Milos wall lizard (Podarcis milensis)

Milos wall lizard basking
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Milos wall lizard fact file

Milos wall lizard description

GenusPodarcis (1)

A small, robust reptile of the Mediterranean region, the Milos wall lizard (Podarcis milensis) is endemic to the Aegean Islands of Greece, including the Milos island group from which it takes its name. The male Milos wall lizard has a characteristic blue colour pattern which gives it a rather distinctive appearance, particularly during the breeding season. It is also easily distinguished from other reptiles in that it is the only small member of the Lacertidae family to be found on the islands within its range (2) (3).

Lizards in the Lacertidae family generally have large, symmetrically arranged scales on the head, as well as large eyes with fairly large, round pupils (4). The tongues of lacertid lizards are typically covered in rounded scale-like projections, called ‘papillae’, and a number of folds which are arranged in alternating rows with the papillae (4) (5).

Up to six different subspecies of the Milos wall lizard have been described from different areas of the Milos archipelago and the surrounding islands (6).

Also known as
Miles wall lizard.
Length: up to 65 mm (2)

Milos wall lizard biology

Like most lacertid lizards of the Mediterranean, the Milos wall lizard is an active, opportunistic forager (8). It feeds mainly on arthropods, such as beetles, ants, insect larvae and spiders. The type of prey taken varies greatly between seasons; for example, in spring, beetles form a major part of the Milos wall lizard’s diet, while ants are favoured in the summer (8) (9).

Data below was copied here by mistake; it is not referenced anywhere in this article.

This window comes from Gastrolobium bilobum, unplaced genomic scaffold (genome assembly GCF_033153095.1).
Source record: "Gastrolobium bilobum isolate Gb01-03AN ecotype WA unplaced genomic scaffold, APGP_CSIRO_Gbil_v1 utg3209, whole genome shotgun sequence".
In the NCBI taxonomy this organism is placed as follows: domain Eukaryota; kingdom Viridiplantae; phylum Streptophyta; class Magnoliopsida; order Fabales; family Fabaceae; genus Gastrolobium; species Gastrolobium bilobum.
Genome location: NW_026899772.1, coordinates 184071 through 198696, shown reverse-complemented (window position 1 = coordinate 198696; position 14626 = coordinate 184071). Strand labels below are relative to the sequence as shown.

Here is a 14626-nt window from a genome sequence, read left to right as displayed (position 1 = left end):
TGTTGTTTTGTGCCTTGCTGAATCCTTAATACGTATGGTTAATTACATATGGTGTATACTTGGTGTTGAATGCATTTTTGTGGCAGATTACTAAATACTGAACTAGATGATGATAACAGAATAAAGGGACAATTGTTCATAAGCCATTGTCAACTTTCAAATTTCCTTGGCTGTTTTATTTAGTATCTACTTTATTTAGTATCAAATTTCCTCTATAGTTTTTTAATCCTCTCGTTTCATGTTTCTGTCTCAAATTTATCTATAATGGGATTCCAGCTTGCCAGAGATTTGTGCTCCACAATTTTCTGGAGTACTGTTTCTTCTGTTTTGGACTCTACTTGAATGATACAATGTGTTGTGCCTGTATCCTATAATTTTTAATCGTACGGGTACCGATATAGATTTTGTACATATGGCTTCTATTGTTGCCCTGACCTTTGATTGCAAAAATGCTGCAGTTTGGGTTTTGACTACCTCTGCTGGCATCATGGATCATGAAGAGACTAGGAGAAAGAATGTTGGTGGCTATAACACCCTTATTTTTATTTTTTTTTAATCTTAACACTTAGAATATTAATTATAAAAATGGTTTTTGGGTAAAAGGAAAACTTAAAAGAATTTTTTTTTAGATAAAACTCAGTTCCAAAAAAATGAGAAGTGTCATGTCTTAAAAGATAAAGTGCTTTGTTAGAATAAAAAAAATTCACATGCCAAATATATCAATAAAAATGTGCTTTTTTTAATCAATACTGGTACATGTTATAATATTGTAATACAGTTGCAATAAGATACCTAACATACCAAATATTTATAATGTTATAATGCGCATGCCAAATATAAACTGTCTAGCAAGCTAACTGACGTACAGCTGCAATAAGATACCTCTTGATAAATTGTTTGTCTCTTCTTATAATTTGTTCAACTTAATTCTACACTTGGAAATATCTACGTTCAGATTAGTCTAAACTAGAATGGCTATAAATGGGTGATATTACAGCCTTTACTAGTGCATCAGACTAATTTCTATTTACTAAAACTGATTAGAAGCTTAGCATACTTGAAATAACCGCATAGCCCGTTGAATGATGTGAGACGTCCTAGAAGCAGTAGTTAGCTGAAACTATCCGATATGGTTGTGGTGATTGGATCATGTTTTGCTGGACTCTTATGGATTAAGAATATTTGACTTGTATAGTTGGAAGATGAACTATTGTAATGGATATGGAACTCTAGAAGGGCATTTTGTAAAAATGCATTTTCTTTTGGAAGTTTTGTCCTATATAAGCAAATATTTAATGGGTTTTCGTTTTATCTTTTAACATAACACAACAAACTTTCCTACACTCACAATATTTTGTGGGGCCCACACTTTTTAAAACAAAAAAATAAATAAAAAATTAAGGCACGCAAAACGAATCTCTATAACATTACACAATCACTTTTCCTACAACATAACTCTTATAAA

The Milos wall lizard is active all year round. The breeding season begins in January and continues through to July, although most mating activity occurs in spring. During the breeding season, the male Milos wall lizard is characterised by bright blue-green spots and mating scars (2), probably as a result of territorial fights with other males. The male Milos wall lizard typically maintains a larger territory than the female, and multiple females frequently share the territory of one or more males (10).

Eggs are laid from the middle of March until the end of August, with the female Milos wall lizard producing several small clutches, each containing one to three eggs (1) (2) (3). Eggs laid early in the breeding season typically begin to hatch around mid-April. Juvenile Milos wall lizards are fairly large at hatching, typically measuring between 24 to 31 millimetres (3). Males of this species are known to become sexually mature at around a year old, although most will not reproduce until they are able to establish their own territory in their second year (10).

As in many other lizards, the Milos wall lizard has evolved an effective defence mechanism against predators. If attacked, the Milos wall lizard is able to shed its own tail to facilitate its escape. The tail can continue moving for up to eight minutes after it has been shed, which acts to divert the predator’s attention away from the escaping lizard (11).


Milos wall lizard range

The Milos wall lizard is endemic to the Aegean Islands of Greece (1). It is restricted to the Milos archipelago, including the islands of Milos, Kimolos, Polyaigos and Antimilos, as well as the Ananes archipelago, Falkonera Island and Velopoula Island (1) (3) (7).


Milos wall lizard habitat

A ground-dwelling reptile, the Milos wall lizard is found in open areas such as sand dunes, traditionally cultivated land and scrubland. This species is also known to inhabit damp, marshy coastal areas (1) (3).


Milos wall lizard status

The Milos wall lizard is classified as Vulnerable (VU) on the IUCN Red List (1).

IUCN Red List species status – Vulnerable


Milos wall lizard threats

The Milos wall lizard occurs on just a few island ds in the Mediterranean, and this restricted range may pose a significant threat to the survival of this species in the future (1). Small island ecosystems are often more vulnerable than mainland ecosystems to a number of general threats, including habitat destruction, pollution and introduction of non-native species (7) (12).